(Left to Right) Marissa Molnar, Ryan Barry, Carol Lee Sirugo, Emily James, Joel Reuben Ganz in CLOWN PLAY. Photo by Paul David Young.
BOTTOM LINE: Sometimes the best way to deal with a failing economy amongst personal and societal strife is to make a joke of it.
I went into Clown Play anticipating a dark, disturbing and potentially thought-provoking evening. It’s a rare occasion when the subversion of expectation is a welcome delight and what I encountered was just that. Indeed the treatment of ‘the financial crisis, professional clowning, performance theory, suburban architecture, gun control, religion, murder, substance abuse and burglary’ did indeed touch up on all of those issues and more, but with a degree of levity that was refreshing in the current age of sometimes cult-like protest via social media.
Clown Play alternates between two pairs of drifters trying to find a home to squat in and the monologues of the house’s owner. Tommy and Nancy (Joel Reuben Ganz and Emily James) are running away from what seems to be a dark secret in Tommy’s past. Barry (Ryan Barry) stumbles into the house with a semi-automatic and titillates the house’s current clown-fetishist squatter, Elisa (a delightful Marissa Molnar, who is exceedingly reminiscent of Parker Posey). Both couples spar, get it on, and then bump into one another post-coitus. When Elisa decides to kill Tommy for being a clown-hater (a sequence that brought to mind everything from Rodney King up to the current Zimmerman story), Tommy comes out of the closet as being a clown himself. Maria (Carol Lee Sirugo) arrives home from the ‘big house’ after murdering her ex and is at first appalled by the invaders, but eventually allows them all to stay and teach her to be a clown as well. It’s a strangely uplifting tale of misfits finding each other in a pre-post-economic apocalypse, if you will.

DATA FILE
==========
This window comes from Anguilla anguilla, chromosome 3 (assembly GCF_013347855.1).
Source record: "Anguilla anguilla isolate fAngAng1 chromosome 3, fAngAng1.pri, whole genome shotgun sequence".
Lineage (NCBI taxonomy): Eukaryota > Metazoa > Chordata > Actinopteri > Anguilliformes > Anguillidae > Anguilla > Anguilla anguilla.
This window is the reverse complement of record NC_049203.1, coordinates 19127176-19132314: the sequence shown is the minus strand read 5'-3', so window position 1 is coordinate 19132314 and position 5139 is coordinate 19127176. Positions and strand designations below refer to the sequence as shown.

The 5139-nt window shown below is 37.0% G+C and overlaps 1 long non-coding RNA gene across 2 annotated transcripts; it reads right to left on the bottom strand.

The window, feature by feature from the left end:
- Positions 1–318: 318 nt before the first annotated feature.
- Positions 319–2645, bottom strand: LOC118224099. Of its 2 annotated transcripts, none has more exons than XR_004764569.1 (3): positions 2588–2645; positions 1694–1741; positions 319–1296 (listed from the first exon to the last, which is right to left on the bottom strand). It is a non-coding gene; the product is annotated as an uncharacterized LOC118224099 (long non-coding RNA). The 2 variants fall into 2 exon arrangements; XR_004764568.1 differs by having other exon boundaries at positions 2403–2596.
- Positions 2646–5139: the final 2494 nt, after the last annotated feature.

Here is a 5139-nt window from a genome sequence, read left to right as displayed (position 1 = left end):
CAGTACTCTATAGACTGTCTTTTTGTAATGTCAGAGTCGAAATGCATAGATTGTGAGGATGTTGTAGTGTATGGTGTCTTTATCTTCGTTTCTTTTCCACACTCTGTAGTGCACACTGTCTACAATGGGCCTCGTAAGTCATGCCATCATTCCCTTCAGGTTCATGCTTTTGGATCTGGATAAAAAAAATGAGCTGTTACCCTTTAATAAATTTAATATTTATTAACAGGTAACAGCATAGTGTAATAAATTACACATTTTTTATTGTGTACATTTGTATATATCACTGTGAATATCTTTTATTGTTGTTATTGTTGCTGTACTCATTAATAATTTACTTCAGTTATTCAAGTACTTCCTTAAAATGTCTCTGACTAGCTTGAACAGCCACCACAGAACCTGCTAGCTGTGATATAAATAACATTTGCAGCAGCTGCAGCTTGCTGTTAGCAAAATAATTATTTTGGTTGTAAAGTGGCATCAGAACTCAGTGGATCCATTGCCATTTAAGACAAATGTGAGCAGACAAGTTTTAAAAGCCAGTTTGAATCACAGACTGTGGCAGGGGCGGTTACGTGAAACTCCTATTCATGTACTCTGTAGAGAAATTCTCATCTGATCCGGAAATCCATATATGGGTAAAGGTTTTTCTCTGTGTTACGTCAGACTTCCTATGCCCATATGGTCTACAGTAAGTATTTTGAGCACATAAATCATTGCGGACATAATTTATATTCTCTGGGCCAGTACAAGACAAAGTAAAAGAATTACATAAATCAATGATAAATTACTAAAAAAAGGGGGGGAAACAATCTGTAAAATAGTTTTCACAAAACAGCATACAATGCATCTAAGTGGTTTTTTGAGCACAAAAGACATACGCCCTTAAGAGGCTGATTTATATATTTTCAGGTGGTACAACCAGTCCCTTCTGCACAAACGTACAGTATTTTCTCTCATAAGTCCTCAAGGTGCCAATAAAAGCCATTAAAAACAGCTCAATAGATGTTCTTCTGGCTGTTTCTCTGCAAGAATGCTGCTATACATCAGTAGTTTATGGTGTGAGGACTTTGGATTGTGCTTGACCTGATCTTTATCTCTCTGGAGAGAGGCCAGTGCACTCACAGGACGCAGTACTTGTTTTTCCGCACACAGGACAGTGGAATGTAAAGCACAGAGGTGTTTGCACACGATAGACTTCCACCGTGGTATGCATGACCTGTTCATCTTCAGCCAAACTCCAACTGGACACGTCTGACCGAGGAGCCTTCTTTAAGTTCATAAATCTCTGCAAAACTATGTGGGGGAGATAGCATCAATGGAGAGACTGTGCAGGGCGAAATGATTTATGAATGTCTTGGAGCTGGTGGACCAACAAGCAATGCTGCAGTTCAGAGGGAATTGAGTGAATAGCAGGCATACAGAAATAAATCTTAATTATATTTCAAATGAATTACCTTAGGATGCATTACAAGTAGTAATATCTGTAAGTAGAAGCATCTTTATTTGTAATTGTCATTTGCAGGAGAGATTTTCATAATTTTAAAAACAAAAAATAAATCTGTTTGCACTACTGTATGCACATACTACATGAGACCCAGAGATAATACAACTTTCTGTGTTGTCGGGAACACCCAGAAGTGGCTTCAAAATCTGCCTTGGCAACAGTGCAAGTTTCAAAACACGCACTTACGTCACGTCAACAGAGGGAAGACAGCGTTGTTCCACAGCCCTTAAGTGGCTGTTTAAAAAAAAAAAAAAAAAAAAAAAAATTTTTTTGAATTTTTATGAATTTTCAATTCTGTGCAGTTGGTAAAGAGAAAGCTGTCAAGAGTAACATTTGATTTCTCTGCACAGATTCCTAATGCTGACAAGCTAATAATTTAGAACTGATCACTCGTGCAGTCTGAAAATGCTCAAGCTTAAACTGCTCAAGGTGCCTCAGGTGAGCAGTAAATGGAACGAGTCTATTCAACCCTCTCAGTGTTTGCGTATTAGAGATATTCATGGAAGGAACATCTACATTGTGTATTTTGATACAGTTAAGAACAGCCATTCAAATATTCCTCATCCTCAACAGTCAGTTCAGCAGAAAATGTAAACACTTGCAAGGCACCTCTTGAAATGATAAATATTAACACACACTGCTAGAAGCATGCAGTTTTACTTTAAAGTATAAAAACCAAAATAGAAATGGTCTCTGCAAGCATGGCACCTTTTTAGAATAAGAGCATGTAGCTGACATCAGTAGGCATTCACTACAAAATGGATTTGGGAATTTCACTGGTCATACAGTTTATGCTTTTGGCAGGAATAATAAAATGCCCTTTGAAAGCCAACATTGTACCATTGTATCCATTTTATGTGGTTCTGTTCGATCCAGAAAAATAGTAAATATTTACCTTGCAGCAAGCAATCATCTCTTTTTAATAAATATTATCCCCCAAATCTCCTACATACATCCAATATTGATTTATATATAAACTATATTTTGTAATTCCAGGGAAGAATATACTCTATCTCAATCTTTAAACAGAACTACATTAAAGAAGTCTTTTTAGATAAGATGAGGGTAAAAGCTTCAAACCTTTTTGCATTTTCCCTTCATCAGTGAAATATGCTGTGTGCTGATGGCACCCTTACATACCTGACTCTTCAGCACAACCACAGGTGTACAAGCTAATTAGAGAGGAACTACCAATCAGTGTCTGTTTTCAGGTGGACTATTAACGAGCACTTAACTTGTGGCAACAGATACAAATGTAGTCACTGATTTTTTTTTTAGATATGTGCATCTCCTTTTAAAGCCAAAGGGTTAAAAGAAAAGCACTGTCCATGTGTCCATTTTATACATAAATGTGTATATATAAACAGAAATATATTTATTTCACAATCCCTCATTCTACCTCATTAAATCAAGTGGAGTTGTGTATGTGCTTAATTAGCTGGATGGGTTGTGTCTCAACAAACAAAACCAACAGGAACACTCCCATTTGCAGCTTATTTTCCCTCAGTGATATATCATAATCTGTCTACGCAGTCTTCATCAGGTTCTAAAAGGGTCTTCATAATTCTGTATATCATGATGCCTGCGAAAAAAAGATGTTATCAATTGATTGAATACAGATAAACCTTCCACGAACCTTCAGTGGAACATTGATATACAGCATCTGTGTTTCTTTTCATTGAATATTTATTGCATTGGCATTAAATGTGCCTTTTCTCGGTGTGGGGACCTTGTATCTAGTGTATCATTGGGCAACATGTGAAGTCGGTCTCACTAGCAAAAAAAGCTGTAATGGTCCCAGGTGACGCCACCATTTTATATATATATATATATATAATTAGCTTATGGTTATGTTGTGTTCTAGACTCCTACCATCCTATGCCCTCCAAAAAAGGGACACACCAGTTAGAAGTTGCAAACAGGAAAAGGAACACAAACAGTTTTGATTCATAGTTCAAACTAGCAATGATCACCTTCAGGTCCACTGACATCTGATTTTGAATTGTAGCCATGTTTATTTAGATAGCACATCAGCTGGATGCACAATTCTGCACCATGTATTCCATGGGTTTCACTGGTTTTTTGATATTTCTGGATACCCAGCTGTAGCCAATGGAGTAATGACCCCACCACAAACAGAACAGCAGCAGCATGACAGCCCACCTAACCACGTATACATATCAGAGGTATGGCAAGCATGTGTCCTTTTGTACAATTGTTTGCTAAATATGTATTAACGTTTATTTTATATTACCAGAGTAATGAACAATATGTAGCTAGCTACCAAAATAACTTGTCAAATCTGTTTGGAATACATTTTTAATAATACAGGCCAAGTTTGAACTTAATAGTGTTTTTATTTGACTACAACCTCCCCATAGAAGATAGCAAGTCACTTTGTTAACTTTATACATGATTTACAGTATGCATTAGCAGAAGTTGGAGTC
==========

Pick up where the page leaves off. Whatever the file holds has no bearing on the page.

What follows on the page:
Paul David Young’s script is exceedingly clever, with one absolutely killer monologue for Maria in which she records a Christmas CD of her year in review -- the story of her recovery from alcoholism, falling in love with a man who drives away her children, and the death of her mother from cancer (it’s comic). Robert Lutfy’s direction is equally impressive. I found myself picking out a few sequences I’d have liked to have worked on myself back in my university days. The whole cast is pitch-perfect once one becomes attuned to the style of the piece.
To sum up, this is exactly the kind of thing theatre-goers look forward to fringe festivals for: Daring, entertaining and ultimately non-mainstream fare. Be warned there is a huge amount of sexual content (pun intended potentially), the spoilers of which I can’t even type without blushing.
(Clown Play plays at the C.O.W. Theater, 21 Clinton St., through August 24, 2013. Remaining performances are August 14th at 3PM; August 15th at 2PM; and August 24th at 9:30PM. Tickets are $15 in advance, $18 at the door and are available at fringenyc.org or by calling 866.468.7619. For more information visit clownplay.com.)